Downtown Market looking for new organizers
For a decade now, Glenwood’s Downtown Market has benefited the community by providing a venue for area farmers, artists and other vendors, offering weekly summertime entertainment, drawing business downtown and adding another element to Glenwood Springs’ many tourist attractions.
But the market needs some new blood to step up in order to help keep the popular community event going, organizers say.
Recently, several longtime members of the eight-person Downtown Market board stepped down, leaving only five active members to start planning for next summer.
That planning begins in mid-January and continues through the spring, as organizers are busy lining up producers, artists, hot food vendors and musicians, and doing the necessary fundraising to cover costs.
According to founding board members Cindy Svatos, Jan Harr and Sue Kuhn, if the weekly Tuesday evening market that runs from late June to September each year is to continue as it has, it’s time for others to get involved.
“There’s no doubt the market has been good for the community,” Harr said. “This is something we do for the community, but we need the community to make it work.”
In particular, she said the board is looking for new members with specific skills, such as grant writing and other fundraising know-how, as well as public relations and marketing, and people who can direct set-up and take-down each week.
The Downtown Market costs around $20,000 to $25,000 to put on each summer. But vendor fees only cover part of that, said board member Linda Drake.
“So, there is a lot of fundraising that has to happen,” she said.
The board’s newest member, Julie Larson, said she’s motivated to do her part to keep the market going.
“But it’s just not sustainable with four or five people doing all the work,” she said. “We love it to death, but we can’t kill ourselves for it.”
Outgoing board member Sherill Hawkins said her involvement with the Downtown Market has been rewarding, and the event is looked to as a model for other outdoor markets.
“Agritourism is huge now, plus visitors to Glenwood Springs love the event during the week for buying local produce and products, and learning about Glenwood Springs,” Hawkins said.
The pie and soup contests and cooking demonstrations involving local and regional chefs have also been popular, she noted.
“Many of the vendors have been able to make contacts and now sell at Whole Foods, helping start up ideas for continuing their businesses even if it’s not at the market,” Hawkins said.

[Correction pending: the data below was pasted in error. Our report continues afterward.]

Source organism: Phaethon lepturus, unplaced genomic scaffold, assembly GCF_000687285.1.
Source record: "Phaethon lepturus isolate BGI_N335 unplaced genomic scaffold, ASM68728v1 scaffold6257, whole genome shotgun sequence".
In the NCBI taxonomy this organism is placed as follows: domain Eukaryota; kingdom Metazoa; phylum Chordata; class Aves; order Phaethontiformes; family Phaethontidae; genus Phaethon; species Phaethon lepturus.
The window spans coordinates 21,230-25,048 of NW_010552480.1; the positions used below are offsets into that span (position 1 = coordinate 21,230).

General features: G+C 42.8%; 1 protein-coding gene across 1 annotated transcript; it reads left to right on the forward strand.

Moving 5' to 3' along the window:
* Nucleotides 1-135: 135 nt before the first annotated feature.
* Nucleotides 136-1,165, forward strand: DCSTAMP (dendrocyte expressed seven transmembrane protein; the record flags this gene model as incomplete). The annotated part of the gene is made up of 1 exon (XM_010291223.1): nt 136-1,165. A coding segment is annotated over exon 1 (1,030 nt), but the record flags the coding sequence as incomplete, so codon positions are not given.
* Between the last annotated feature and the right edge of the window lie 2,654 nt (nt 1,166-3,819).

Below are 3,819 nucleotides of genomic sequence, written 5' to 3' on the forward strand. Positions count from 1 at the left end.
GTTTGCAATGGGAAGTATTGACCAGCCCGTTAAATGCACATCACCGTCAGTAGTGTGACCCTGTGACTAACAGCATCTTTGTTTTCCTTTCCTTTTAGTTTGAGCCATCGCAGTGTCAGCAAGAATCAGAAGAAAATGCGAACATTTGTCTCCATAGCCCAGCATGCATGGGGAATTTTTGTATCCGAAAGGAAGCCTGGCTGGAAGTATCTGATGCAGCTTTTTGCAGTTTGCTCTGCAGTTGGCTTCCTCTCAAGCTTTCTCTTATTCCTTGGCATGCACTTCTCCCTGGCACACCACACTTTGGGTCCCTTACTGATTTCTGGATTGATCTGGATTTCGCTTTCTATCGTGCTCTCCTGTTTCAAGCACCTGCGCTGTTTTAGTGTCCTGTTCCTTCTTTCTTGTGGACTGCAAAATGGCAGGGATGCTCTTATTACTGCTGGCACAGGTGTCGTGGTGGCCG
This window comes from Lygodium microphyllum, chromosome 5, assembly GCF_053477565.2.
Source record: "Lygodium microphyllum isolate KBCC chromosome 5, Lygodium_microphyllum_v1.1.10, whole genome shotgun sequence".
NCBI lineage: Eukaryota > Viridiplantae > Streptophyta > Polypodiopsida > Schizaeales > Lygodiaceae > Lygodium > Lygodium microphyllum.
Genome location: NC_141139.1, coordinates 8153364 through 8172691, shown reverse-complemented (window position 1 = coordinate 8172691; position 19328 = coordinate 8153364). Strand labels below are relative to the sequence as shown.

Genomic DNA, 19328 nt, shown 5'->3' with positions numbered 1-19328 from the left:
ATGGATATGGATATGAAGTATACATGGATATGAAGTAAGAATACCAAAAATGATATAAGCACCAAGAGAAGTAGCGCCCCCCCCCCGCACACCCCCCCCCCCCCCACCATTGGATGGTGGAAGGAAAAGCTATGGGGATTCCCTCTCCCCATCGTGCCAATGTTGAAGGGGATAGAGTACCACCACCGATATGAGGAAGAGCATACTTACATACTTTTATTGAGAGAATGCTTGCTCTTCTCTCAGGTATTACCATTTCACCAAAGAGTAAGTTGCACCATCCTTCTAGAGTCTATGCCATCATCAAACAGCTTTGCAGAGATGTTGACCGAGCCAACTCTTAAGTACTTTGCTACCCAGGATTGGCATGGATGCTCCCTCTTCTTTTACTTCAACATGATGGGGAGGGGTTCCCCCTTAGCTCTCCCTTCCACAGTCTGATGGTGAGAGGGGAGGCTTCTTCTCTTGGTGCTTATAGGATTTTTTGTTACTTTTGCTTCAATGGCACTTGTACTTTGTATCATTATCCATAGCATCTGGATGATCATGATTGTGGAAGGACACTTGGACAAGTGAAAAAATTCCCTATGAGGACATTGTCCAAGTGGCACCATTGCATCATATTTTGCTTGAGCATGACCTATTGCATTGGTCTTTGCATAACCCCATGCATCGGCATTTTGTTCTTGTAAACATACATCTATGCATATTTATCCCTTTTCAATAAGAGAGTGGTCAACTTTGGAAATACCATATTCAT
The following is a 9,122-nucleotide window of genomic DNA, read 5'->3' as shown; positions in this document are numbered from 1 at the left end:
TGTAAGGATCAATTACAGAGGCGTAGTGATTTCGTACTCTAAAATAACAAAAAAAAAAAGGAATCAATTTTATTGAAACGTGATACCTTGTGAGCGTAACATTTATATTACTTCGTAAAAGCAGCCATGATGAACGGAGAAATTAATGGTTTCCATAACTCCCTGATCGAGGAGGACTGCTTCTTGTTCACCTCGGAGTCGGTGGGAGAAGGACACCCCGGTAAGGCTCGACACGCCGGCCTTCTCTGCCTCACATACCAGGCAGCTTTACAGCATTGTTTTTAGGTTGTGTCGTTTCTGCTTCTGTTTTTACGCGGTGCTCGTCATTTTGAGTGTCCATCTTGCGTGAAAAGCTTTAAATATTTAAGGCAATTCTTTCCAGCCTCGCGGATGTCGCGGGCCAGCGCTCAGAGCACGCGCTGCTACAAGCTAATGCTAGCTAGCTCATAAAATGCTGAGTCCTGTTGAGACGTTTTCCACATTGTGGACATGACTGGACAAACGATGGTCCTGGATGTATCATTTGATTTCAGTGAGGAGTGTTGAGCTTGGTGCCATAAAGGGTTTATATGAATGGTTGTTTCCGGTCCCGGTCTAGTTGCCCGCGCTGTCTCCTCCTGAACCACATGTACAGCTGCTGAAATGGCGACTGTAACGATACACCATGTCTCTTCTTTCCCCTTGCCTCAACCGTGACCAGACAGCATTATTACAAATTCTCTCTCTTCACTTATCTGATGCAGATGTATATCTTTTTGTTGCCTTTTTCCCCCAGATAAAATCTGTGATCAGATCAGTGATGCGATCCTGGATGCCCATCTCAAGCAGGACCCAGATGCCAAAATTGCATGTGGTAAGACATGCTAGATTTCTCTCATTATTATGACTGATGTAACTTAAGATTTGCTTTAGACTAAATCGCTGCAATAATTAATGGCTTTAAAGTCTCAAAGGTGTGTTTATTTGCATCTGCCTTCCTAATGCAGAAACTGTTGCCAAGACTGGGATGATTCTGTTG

The market also provides needed exposure for local nonprofit organizations and youth groups, she said.
In recent years, the market has also started accepting food stamps and senior food assistance, even offering double the value to help people buy fresh produce and improve their nutrition, Svatos noted.
Working with Glenwood Medical Associates’ obesity prevention efforts, the market also accepts “Farmacy” coupons that can be applied to fresh produce.
But doing so requires keeping up with a lot of paperwork to meet various state and federal regulations, thus adding to the workload, Svatos said.
Business sponsorships are also an important aspect in supporting the market. That requires legwork as well, she said.
Because the market season requires that volunteers help during business hours, Svatos suggested that local businesses consider sponsoring any interested employees to join the board or volunteer in other ways for the event.
Svatos said the board is committed to organizing the Downtown Market for the coming season. But it is also exploring new ideas to keep the event going in future years, she said.
That could include seeking to be underwritten in some way by the city of Glenwood Springs, possibly through the city’s Tourism Promotion Board or through funding to hire a paid market director, she and other board members suggested.
For more information or to volunteer for the Downtown Market board, contact Svatos at 970-618-3650.
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